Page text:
SG: Aw shucks! I could say equally nice things about each of them, too.
I think maybe their kind comments have something to do with the fact that after 20 years of hard work I became an overnight success. If you think Creatures emerged fully formed out of a vacuum, you'd probably conclude that I'm a genius, but really I'd spent all my adult life thinking about these things quietly to myself and doing experiments that no-one else saw. In a way this is the downside of working alone -- nobody even knows you exist until you produce something. That's more or less the position I'm in now, because it's ten years since Creatures was published, and the work that I started with Lucy the Robot is going to take a while yet to come to fruition (forever, unless I earn some money!). But the good side of it is that nobody is looking over my shoulder all the time, tracking every little bit of progress.
Even so, one of the most important things that these guys happen to know is just how hard the problem is, and I'm glad they think I'm on the right track. I suppose it's fair to say that Richard Dawkins is a (surprisingly rare) believer that there are fundamental principles in biology, which is why he was present at the first ever conference on artificial life, and in my work I try to discover and exploit some of those principles, looking for the simplest, most elegant computational structures that can create lifelike richness. Meanwhile, Dan Dennett and Rod Brooks have always pointed out the importance of building complete organisms, in which the whole can become more than the sum of its parts, and that's what I try to do as well.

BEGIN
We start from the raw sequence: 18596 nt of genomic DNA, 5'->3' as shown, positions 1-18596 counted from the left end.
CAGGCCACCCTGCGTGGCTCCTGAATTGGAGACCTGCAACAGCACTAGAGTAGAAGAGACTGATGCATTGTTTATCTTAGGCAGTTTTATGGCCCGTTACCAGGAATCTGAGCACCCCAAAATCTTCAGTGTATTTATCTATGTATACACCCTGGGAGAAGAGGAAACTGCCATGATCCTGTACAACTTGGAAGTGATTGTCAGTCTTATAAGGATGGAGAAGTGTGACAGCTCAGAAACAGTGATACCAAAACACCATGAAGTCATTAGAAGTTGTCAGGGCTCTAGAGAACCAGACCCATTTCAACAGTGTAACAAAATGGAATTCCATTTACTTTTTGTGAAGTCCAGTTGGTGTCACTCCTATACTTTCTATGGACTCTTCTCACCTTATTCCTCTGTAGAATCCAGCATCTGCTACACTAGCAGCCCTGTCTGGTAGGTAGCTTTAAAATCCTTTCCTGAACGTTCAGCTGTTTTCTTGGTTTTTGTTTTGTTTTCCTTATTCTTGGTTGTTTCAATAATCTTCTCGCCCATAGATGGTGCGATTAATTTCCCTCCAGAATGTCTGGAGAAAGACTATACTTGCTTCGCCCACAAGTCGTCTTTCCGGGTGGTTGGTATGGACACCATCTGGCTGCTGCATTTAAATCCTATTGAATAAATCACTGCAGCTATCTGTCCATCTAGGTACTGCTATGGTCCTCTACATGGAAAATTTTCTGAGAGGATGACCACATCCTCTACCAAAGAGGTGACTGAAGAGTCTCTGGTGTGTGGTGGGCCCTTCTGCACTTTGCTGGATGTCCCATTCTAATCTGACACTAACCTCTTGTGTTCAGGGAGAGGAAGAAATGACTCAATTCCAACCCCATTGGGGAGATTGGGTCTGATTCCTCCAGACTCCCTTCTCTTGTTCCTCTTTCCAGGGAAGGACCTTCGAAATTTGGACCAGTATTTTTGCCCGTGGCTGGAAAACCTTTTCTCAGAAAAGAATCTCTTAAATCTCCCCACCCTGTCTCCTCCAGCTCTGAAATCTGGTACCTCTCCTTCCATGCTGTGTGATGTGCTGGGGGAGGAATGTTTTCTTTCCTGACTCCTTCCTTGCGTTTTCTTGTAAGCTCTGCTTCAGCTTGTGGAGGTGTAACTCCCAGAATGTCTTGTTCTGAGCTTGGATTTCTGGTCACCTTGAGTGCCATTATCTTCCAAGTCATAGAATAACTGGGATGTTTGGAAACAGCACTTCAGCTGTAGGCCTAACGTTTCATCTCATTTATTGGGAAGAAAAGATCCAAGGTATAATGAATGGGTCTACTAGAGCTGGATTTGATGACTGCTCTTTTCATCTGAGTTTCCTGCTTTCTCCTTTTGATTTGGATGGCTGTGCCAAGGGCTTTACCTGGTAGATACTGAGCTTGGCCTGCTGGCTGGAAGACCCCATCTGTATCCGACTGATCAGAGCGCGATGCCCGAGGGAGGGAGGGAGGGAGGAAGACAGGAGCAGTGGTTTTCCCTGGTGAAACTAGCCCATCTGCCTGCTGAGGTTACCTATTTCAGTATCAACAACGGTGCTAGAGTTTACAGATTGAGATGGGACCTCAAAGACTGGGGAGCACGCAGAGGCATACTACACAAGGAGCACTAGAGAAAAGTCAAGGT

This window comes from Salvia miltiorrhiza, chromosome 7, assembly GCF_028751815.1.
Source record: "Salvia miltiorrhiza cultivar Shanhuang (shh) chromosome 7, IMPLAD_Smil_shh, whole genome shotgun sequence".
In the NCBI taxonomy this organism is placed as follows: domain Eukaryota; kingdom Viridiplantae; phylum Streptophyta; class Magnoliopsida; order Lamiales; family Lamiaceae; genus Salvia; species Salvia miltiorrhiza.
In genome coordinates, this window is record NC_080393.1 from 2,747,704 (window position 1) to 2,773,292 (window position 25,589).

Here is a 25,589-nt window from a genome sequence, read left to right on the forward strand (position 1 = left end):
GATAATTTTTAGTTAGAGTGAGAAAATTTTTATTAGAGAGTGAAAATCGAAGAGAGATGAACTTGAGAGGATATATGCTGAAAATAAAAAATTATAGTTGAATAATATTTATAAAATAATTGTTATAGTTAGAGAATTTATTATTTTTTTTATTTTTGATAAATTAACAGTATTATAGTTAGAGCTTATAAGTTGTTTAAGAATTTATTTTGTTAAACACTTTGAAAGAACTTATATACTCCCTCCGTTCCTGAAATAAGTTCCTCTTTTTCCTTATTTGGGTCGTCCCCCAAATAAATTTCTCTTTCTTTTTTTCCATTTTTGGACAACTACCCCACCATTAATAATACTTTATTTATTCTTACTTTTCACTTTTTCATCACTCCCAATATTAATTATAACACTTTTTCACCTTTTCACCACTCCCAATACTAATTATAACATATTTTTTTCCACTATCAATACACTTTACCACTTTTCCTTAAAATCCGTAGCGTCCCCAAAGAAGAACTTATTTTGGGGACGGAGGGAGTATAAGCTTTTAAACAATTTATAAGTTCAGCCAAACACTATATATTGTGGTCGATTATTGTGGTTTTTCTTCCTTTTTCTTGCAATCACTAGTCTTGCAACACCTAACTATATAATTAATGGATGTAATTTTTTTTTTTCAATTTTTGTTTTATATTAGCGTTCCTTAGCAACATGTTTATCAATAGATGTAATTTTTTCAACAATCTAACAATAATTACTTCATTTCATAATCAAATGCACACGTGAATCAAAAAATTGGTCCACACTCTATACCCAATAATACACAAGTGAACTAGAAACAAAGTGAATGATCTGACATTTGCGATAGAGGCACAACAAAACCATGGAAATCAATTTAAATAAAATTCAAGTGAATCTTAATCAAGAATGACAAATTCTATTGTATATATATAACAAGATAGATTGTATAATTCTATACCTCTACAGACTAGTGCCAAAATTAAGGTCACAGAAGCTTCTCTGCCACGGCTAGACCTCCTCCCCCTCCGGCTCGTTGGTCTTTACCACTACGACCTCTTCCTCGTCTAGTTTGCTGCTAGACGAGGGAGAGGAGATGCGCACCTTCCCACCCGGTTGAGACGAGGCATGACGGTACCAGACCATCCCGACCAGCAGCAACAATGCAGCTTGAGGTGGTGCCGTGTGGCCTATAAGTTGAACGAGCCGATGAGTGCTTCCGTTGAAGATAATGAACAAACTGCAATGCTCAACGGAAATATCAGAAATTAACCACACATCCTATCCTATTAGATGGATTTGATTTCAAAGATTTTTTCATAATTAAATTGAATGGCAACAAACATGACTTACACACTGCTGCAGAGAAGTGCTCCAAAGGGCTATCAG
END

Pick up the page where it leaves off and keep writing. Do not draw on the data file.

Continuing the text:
But I think one of the most important aspects of my work is the way I think about computation. Since the development of the computer we've all been conditioned to think of computation as a digital, serial, stepwise process in which varying sets of instructions are used to control data. So many of our metaphors for understanding the world are now set within this paradigm. But living things, brains, social systems, and for that matter most things in the universe compute almost instantaneously, in a massively parallel, analogue way. What's more, it's the 'data' that drive the 'code', in the sense that the laws of physics (the "instructions") are fixed and universal, and all the richness we see around us is due to the changing relationships between objects. It seems to me that my job as a creator of simulations should involve taking the serial, top-down, digital computer and turning it as quickly as possible into a simulation of a parallel, analogue, bottom-up, data-driven system. From that point on I should simply arrange virtual objects in space and alter their parameters -- the way the real world works. Basically I start out as a programmer and then switch as early as possible to being a biologist. I think this is important, but most people in AI, A-life and computer science find the digital paradigm a hard habit to shake.